You're okay but I'm okay only if you say so

As I send off yet another ridiculously long email explaining why I am choosing not to say yes to an event a friend invited me to, something is finally made clear. It's not that I can't simply say, "No thanks, sorry." I am semi-capable of doing that, on a good day, sort of. The therapist M. that I saw for 3 months last year once asked me to practice saying the word "No" in her office.
("Can you say that word out loud?"
"No, I can't."
Awkward laughter. A ticking clock.) I run into her fairly often at Whole Foods or Duane Reade. There's no acknowledgement on either side, protocol I guess for her. Still I feel totally jittery until we part ways. Which is how I feel walking by the vendor I used to buy coffee from. Or the lady who once I think once gave me a stare down in the laundry room. My dad's cousin Suzie once said I remind her of a friend who felt awkward running into a guy who had mugged him. "What should I say?" the friend asked.

Back to mothers sending back all your invitations (free Three Muskateers bar to the first reader to name that song). I am unsettled when I say I can't do something. If the person says, "Why not? But I thought you loved them (a certain band)" I feel I need to explain that I do, but there's some other totally valid and acceptable reason why I won't be joining them. It's not that I can't turn something down, it's that I'm not comfortable with being a person who turns things down without a good reason. I want permission from the other person that it makes sense, that my reasons are good. Reasons, mind you, not for adopting a 12-year-old or quitting my job or moving to Japan but for not going to see let's say The Dismemberment plan next January. Oh, by the way, Jim pointed out that you know you are old when your favorite bands from college are playing reunion tours with expensive ticketmaster prices which I thought that was a great--if cringe-inducing--point.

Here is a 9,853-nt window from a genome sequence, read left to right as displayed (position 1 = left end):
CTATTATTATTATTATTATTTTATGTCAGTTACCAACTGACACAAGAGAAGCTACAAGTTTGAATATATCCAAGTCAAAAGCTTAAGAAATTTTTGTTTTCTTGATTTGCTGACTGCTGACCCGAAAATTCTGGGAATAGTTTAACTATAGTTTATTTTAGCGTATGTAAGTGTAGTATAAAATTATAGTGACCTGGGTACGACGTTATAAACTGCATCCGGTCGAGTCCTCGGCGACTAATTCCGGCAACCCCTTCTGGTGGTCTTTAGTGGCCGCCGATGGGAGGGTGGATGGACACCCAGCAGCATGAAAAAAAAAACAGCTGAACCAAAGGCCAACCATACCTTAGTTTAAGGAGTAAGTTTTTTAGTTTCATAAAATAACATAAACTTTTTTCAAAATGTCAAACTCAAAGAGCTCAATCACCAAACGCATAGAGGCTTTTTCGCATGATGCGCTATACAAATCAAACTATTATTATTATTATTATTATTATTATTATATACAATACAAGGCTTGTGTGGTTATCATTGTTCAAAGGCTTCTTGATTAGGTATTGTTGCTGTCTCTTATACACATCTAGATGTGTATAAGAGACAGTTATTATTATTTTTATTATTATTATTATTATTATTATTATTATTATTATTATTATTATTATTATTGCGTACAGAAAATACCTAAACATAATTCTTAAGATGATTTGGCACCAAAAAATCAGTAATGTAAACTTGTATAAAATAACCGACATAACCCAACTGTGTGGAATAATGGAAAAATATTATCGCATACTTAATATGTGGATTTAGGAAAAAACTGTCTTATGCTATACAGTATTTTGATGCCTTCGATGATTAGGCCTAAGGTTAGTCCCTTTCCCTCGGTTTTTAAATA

Anyway, the reasons for not going to almost anything at all have to be irrefutable, the argument has to be airtight. That need for constant validation. Not validation as in "You're great, you're amazing, you're intelligent" but "You're not a jerk." "You're not selfish." I used to even go so far as to not want to meet at places near me even if the other person, who lived further away, suggested it because I didn't want it to look like, "Wow, that was convenient for Rachel. She sure does what's good for her." With invites, I could simply say no, but I'd fear the person's response would be, "Screw you." In the case of a wedding, maybe it would be. But in the case of most of these situations that I struggle over, Sunset Yoga or drinks in Williamsburg, it would not. So I have to ask myself, would *I* think Screw you? Is that what I think when I ask someone to do something and he or she can't or won't or doesn't want to or "might have in-laws in town that weekend" nevermind the in-laws live in New Rochelle. [Just remembered a funny moment from about 8 years ago. My friend Evening, the one I'm right now on a bus headed to DC to visit, and I were coming out of the subway in front of Dizzy's in Park Slope. We ran into a vague, tangential, friend of a friend who invited us to a party she was having in a few weeks, without specifying the date. Evening's response "I think I have something going on that weekend". Nobody mentioned the fact that we hadn't established which weekend was in question. That was the end of the conversation.]